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HAXPES Systems

Hard X-ray Photoelectron Spectroscopy (HAXPES) can be performed either at synchrotrons or with laboratory sources, like the µFOCUS 730 HE monochromator. The analyzers require higher voltages, making special power supplies and detectors necessary. Optimized geometries are needed for high count rates. A combination with standard X-ray sources is attractive. By this, users are able to perform surface and bulk sensitive measurements at the same sample.

RELATED PRODUCTS

PUBLICATIONS

  1. (2021) <p>A comparative study of electrochemical cells for in situ x-ray spectroscopies in the soft and tender x-ray range</p>

    n situ x-ray spectroscopies offer a powerful way to understand the electronic structure of the electrode–electrolyte interface under operating conditions. However, most x-ray techniques require vacuum, making it necessary to design spectro-electrochemical cells with a delicate interface to the wet electrochemical environment. The design of the cell often dictates what measurements can be done and which electrochemical processes can be studied. Hence, it is important to pick the right spectro-electrochemical cell for the process of interest. To facilitate this choice, and to highlight the challenges in cell design, we critically review four recent, successful cell designs. Using several case studies, we investigate the opportunities and limitations that arise in practical experiments.



    J.-J. Velasco-Vélez, L. J. Falling, D. Bernsmeier, M. J Sear, P. C. J. Clark, T.-S. Chan, E. Stotz, M. Hävecker, R. Kraehnert, and A. Knop-Gericke
    Juan-Jesús Velasco-Vélez et al 2021 J. Phys. D: Appl. Phys. 54 124003
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  2. (2021) <p>In situ investigation of the bismuth vanadate/potassium phosphate interface reveals morphological and composition dependent light-induced surface reactions</p>

    Bismuth vanadate (BiVO4) is an established n-type oxide semiconductor for photoelectrochemical oxygen evolution. Direct charge carrier recombination at the solid/liquid interface is a major cause of efficiency loss in BiVO4-based devices. Intrinsic and extrinsic surface states (SSs) can act as electron and hole traps that enhance the recombination rate and lower the faradaic efficiency. In this study, we investigate the BiVO4/aqueous KPi interface using two types of samples. The samples were prepared at two different deposition and annealing temperatures (450 °C and 500 °C) leading to different morphologies and stoichiometries for the two samples. Both samples exhibit SSs in the dark that are passivated under illumination. In situ ambient pressure hard x-ray photoelectron spectroscopy experiments performed under front illumination conditions reveal the formation of a bismuth phosphate (BiPO4) surface layer for the sample annealed at 450 °C, whereas the sample annealed at 500 °C exhibits band flattening without the formation of BiPO4. These results imply that the light-induced formation of BiPO4 may not be responsible for SS passivation. Our study also suggests that slight differences in the synthesis parameters lead to significant changes in the surface stoichiometry and morphology, with drastic effects on the physical-chemical properties of the BiVO4/electrolyte interface. These differences may have important consequences for device characteristics such as long-term stability.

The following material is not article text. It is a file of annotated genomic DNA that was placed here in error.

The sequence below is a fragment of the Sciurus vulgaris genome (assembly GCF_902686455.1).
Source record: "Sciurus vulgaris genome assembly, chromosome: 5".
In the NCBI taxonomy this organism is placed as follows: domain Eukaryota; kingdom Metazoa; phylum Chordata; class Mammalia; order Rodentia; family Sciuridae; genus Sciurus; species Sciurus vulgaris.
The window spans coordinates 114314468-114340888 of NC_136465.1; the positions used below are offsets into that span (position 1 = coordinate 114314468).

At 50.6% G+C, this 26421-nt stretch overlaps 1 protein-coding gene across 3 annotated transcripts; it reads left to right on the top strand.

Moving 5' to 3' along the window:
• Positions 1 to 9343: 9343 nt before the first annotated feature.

M. Favaro, I.Y. Ahmet, P. C. J. Clark, F. F. Abdi, M. J. Sear, R. van de Krol, and D. E. Starr
    Marco Favaro et al 2021 J. Phys. D: Appl. Phys. 54 164001
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  3. (2021) <p>Spectroscopic analysis with tender X-rays: SpAnTeX, a new AP-HAXPES end-station at BESSY II</p>

    We present a newly developed end-station at BESSY II dedicated to in situ Spectroscopic Analysis with Tender X-rays (SpAnTeX). The core of the end-station is a new SPECS PHOIBOS 150 HV NAP electron spectrometer. First, we show that the system has successfully achieved high electron transmission and detection efficiency under gas pressures up to 30 mbar and photon energies ranging between 200 eV and 10 keV. Second, using two features of this spectrometer (a new lateral resolution lens and a 3D delay line detector), we show that the endstation enables collection of the photoelectron spatial distribution under realistic working conditions (p ≥ 20 mbar) with a resolution better than 30 μm and the possibility to perform time resolved studies using a continuous tender X-ray source. We conclude by reporting an example of the possible experiments that can be performed using this new endstation using the Dip-and-Pull technique.

    Although mainly focused on the characterization of solid/liquid interfaces using AP-HAXPES, the end-station can be used at soft X-ray beamlines for more traditional AP-XPS experiments. The Dip-and-Pull module also demonstrates good electrochemical performance. The wide pressure and photon energy range covered by this end-station also enables investigations of solid/solid, solid/gas, liquid/vapor and liquid/liquid interfaces at pressures up to 30 mbar with tender X-rays.



    M. Favaro, P. C. J. Clark, M. J. Sear, M. Johansson, S. Maehl, R. van de Krol, and D.E. Starr
    Surface Science
    Volume 713, November 2021, 121903
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